NEW YORK, March 23 (Reuters) - A former Lehman Brothers broker who stole corporate secrets from his executive
wife and shared them with friends avoided a prison term on
Friday, with the judge describing his crime as a "tragic and
senseless" act for a gain of just $23,000.
Matthew Devlin, 38, pleaded guilty more than three years ago
to insider trading and cooperated with authorities - sometimes
wearing a recording device - to help convict four people and
obtain civil judgments against two others.
U.S. District Judge William Pauley in New York sentenced
Devlin to three years' probation when he could have been
imprisoned for almost four years.
"He betrayed the trust of everyone ... All of it completely
tragic and senseless for a sum of money that to his benefit was
a rounding error in his compensation," Pauley said.
The case was not linked to the high-profile U.S.
investigation of insider trading at the Galleon Group hedge
fund, but it is one of dozens of insider trading prosecutions in
New York in recent years.
Devlin's case was made public in December 2008 with tawdry
details about his betrayal of his wife, public relations
executive Nina Devlin. By listening to her conversations and
assessing the implications of her travel schedule, he illegally
obtained corporate secrets without her knowledge.
Devlin received $23,000 in cash and gifts from friends for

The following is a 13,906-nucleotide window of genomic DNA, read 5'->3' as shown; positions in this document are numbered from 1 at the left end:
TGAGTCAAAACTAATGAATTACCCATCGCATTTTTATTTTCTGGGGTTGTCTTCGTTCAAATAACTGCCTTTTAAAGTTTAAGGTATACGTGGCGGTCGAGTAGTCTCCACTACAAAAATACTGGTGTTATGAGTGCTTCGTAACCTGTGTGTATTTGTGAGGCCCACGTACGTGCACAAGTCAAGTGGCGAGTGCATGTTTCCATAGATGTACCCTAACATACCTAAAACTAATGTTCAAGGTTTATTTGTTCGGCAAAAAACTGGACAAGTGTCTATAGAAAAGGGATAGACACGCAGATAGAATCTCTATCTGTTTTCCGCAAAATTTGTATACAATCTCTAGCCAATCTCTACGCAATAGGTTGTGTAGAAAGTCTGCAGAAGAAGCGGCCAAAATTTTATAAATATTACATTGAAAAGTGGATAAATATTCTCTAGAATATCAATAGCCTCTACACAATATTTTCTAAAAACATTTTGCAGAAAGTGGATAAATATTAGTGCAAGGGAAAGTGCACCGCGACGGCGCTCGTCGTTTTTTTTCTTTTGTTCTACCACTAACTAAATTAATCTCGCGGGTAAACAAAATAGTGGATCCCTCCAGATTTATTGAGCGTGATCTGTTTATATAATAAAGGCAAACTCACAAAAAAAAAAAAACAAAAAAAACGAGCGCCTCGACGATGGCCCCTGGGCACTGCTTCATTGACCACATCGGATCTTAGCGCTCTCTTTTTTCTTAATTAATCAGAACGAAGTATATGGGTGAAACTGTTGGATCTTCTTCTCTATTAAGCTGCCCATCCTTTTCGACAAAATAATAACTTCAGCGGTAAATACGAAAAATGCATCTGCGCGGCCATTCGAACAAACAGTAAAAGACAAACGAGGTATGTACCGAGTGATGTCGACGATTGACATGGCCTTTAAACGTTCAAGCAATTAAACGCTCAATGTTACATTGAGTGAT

sharing stock tips with them, according to court documents. The
deals included Novartis AG's acquisition of Eon Labs in 2005,
Electronic Arts Inc's hostile bid in 2008 for Take-Two
Interactive Software Inc and InBev's acquisition of
Nina Devlin was an executive at Brunswick Group who worked
with clients on mergers and acquisitions. She was not accused of
any wrongdoing and is no longer working at the firm.
Devlin worked for Lehman for eight years, continued with
Barclays after Lehman's September 2008 collapse and he is now
the primary care provider for the couple's three year-old son.
Lehman emerged from bankruptcy 2-1/2 weeks ago, but Devlin's
career in the financial industry was destroyed by his offenses.
Four of his friends made millions trading on the inside
information, the office of the Manhattan U.S. Attorney said.
Prosecutor Reed Brodsky asked the judge to show leniency toward
Devlin because he helped convict the four men.
Devlin's lawyer, Mary Mulligan, asked the judge to sentence
him to one year's probation.
Devlin, in tears, told the judge at the sentencing
proceeding that his conduct was "reckless, selfish and
inexcusable" and that he had spent the last 3-1/2 years trying
to repair the damage.
The four who pleaded guilty based on evidence provided by
Devlin were Miami day traders Jamil Bouchareb and Daniel Corbin,
former Lehman broker Frederick Bowers and Eric Holzer, a former
tax lawyer at Paul, Hastings, Janofsky & Walker in New York.
The case is USA v Devlin, U.S. District Court for the
Southern District of New York, No. 08-01307.
For USA: Joan Loughnane of the U.S. Attorney's Office.
For Devlin: Not immediately available.
(Reporting by Grant McCool)
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